Hollywood awards shows aren’t necessarily where we hear frank conversations about acceptance and authenticity, but Sunday’s 72nd Golden Globes refreshingly highlighted some of today’s most important civil rights issues. Feminism, discrimination, racism, and terrorism were acknowledged not only by popular hosts Tina Fey and Amy Poehler, but also in compelling, passionate speeches from almost all the award recipients.
For me, the most moving moment was when Transparent creator Jill Soloway dedicated her show’s award for Best Musical or Comedy TV Series to the memory of transgender teenager Leelah Alcorn—who tragically killed herself in late December—and to the “too many trans people who die too young.” Soloway was composed and loving when she also went on to openly share that the show was inspired by her own “Moppa”—her real-life parent who transitioned.
Our society needs cultural moments like this—they remind us how the community yearning for change and greater equality is all around us. As a fan of Transparent, I am now hopeful for more mainstream stories about and from the transgender community.
Yet as a diversity and inclusion consultant to Fortune 500 clients for almost 10 years, this moment reminds me of the work we need to do in the corporate world to ensure transgender employees feel Welcomed, Valued, Respected, and Heard℠.
Pushing Past the Tipping Point
When statistics show that only 8% of Americans personally know a transgender person, the overall transgender community faces an uphill battle in gaining public attention. Transparent and the Golden Globes wins will help increase exposure for the community, but at Jennifer Brown Consulting (JBC), we often find ourselves as educators first.
One of the core misunderstandings centers around the concept of “gender identity, ” which is defined as the sex a person identifies being, not withstanding the sex assigned to them at birth. Gender discussions, particularly around gender identity as a subjective experience, one that is not defined by physiology, can be a source of challenges and adversity. Witness last year’s tense conversation between trans advocate Janet Mock and TV host Piers Morgan, with the latter showing a lack of understanding by consistently referring to Mock as someone who “used to be a boy,” instead of respecting that she had always identified as a female.
Although TIME proclaimed a transgender “tipping point” in civil rights last summer, putting trans actress Laverne Cox on the magazine cover, the visibility of transgender people and advocates continues to center around whether gender identity, an aspect of identity as innate for all of us as personality or sense of humor, should be recognized and respected.
Then Attorney General Eric Holder announced in mid-December 2014 that anti-discrimination employment policies extended to transgender people under Title VII of the 1964 Civil Rights Act, which makes discrimination based on race, religion, or sex, illegal. It seemed that perhaps the government was finally acknowledging that gender identity deserved as many protections as afforded to other individual rights.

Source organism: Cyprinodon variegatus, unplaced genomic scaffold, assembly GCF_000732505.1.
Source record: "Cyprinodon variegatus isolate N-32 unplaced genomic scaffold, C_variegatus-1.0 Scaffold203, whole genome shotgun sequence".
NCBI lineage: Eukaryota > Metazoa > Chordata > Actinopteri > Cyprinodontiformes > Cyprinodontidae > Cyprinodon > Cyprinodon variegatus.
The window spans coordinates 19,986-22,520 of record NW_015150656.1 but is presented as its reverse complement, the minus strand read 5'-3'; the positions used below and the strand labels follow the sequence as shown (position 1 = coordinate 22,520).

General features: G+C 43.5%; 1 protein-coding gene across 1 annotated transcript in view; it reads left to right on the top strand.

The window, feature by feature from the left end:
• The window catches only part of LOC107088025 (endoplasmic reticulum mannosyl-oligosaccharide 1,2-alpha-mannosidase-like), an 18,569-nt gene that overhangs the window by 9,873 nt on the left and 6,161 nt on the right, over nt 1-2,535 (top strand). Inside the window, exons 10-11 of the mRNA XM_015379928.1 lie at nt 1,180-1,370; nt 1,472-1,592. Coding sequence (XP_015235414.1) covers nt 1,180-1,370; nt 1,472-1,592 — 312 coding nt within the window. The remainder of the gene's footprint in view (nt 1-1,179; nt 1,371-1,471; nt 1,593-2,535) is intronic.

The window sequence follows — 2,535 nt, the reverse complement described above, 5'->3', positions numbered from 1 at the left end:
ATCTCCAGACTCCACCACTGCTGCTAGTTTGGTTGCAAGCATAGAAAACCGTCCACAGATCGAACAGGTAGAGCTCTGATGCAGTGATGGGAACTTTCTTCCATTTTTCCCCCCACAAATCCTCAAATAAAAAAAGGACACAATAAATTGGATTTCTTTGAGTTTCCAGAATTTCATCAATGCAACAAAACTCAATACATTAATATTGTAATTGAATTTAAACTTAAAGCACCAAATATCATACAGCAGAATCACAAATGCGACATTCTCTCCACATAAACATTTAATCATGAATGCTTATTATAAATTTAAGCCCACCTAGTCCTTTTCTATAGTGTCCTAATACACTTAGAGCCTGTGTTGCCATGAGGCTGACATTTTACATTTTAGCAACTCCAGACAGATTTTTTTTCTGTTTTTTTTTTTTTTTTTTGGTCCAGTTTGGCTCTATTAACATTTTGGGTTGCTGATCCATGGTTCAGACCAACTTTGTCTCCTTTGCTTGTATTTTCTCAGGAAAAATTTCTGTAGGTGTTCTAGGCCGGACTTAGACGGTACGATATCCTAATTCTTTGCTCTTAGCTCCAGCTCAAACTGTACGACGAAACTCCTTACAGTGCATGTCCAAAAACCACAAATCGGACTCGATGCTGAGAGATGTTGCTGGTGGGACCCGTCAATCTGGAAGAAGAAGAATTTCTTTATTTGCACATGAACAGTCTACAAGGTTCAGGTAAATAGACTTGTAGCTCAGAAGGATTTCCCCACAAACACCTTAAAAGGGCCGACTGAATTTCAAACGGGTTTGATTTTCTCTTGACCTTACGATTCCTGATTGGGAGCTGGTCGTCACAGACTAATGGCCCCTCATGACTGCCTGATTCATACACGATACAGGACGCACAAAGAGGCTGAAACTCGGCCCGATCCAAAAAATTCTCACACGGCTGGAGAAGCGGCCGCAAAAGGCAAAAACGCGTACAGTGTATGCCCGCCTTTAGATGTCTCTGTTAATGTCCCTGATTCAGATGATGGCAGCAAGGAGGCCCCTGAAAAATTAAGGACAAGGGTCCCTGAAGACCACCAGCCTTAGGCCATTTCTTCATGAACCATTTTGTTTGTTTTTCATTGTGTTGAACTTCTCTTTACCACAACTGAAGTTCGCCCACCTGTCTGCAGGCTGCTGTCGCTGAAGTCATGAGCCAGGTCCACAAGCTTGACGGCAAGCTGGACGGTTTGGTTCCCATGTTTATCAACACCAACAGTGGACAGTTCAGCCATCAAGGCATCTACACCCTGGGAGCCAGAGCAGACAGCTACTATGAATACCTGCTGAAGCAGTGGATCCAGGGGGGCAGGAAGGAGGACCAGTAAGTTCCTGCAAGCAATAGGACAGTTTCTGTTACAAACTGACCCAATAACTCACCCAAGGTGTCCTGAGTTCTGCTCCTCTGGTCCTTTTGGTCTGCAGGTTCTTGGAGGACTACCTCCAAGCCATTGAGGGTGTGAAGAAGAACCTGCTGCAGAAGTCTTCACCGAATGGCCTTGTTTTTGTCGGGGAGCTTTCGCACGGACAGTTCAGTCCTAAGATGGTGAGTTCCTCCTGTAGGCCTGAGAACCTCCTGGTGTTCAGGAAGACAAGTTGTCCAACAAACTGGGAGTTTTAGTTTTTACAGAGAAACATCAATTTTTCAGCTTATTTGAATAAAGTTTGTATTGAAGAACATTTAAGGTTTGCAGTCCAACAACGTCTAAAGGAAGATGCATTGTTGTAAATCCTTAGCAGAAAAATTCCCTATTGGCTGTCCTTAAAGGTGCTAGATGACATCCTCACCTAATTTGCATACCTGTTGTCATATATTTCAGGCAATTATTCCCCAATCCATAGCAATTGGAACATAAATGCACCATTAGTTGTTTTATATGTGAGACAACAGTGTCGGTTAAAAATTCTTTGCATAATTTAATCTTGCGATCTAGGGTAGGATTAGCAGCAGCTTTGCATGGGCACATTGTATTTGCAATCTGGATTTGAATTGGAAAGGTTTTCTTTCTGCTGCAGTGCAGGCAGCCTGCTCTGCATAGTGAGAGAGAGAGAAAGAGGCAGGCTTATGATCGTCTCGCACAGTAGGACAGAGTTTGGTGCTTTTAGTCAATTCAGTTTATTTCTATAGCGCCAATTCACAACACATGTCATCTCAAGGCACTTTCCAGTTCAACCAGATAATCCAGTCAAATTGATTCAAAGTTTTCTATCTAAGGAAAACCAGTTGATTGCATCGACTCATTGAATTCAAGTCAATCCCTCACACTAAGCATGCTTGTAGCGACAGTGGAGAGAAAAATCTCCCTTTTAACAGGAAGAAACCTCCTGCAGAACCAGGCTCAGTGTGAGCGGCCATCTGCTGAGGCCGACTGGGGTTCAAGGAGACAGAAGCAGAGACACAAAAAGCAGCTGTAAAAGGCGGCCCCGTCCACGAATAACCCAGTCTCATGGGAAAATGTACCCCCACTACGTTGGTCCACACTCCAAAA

Instead, only days after Holder made his announcement, Saks Fifth Avenue made an argument that a discrimination lawsuit brought by a former employee should be dismissed “because transsexuals are not a protected class under Title VII.” The Human Rights Campaign (HRC) responded by suspending the company’s rating on their Corporate Equality Index (CEI), which rates Fortune 1000 companies on their inclusion of lesbian, gay, bisexual, and transgender (LGBT) people.
The Saks case is a reminder that despite the changes the corporation will make to embrace transgender rights, bias may still remain.
Moving Beyond Competence
One of our latest partnerships with a client entails moving leaders past competency with transgender issues and more toward fluidity around diversity, where every employee is recognized for layers of identity. JBC has worked with clients in large-scale staff trainings and in one-on-one coaching to ensure the human component is never lost.
Fluidity starts by encouraging open and authentic dialogue, and an example would be starting dialogue among employees about gender identity and expression. But also by ensuring companies have compassionate pathways for transgender employees to work with HR and leadership without stigma.
Transgender advocate and diversity consultant Lori Fox knows all too well what it can cost to live as one’s “authentic self” when she transitioned while employed.
“Without trans-inclusive policies, practices, and benefits I felt unsafe and powerless to do anything [in my former workplace]. I felt that if I advocated for myself or for others too strongly, I would be demeaned and dismissed. I felt that I had no other option but to leave. Sadly, this is what the power of fear and shame can do in a non-inclusive workplace culture.”
Fox’s experience is not uncommon, but she has hope in the resources and momentum of the workplace today.
“An impressive group of 418 companies [on the CEI] now have trans-inclusive healthcare coverage. Over 290 have adopted supportive gender transition guidelines, to ensure that employees experience a safe, respectful, successful transition in the workplace,” says Fox.
As we continue to work towards more inclusion for healthcare and discrimination protections, the visibility for transgender people in mainstream culture can only help the cause of transgender employees. At JBC, we welcome shows like Transparent, because they embrace the very diversity we seek to elevate and embrace—not just in our personal lives, but also in every workplace.
“The most successful businesses have fully embraced trans-inclusion as a top priority to support their workforce, their families, and the bottom line,” says Fox. “This is what it takes to become a truly courageous, inclusive, and successful organization in the 21st Century.”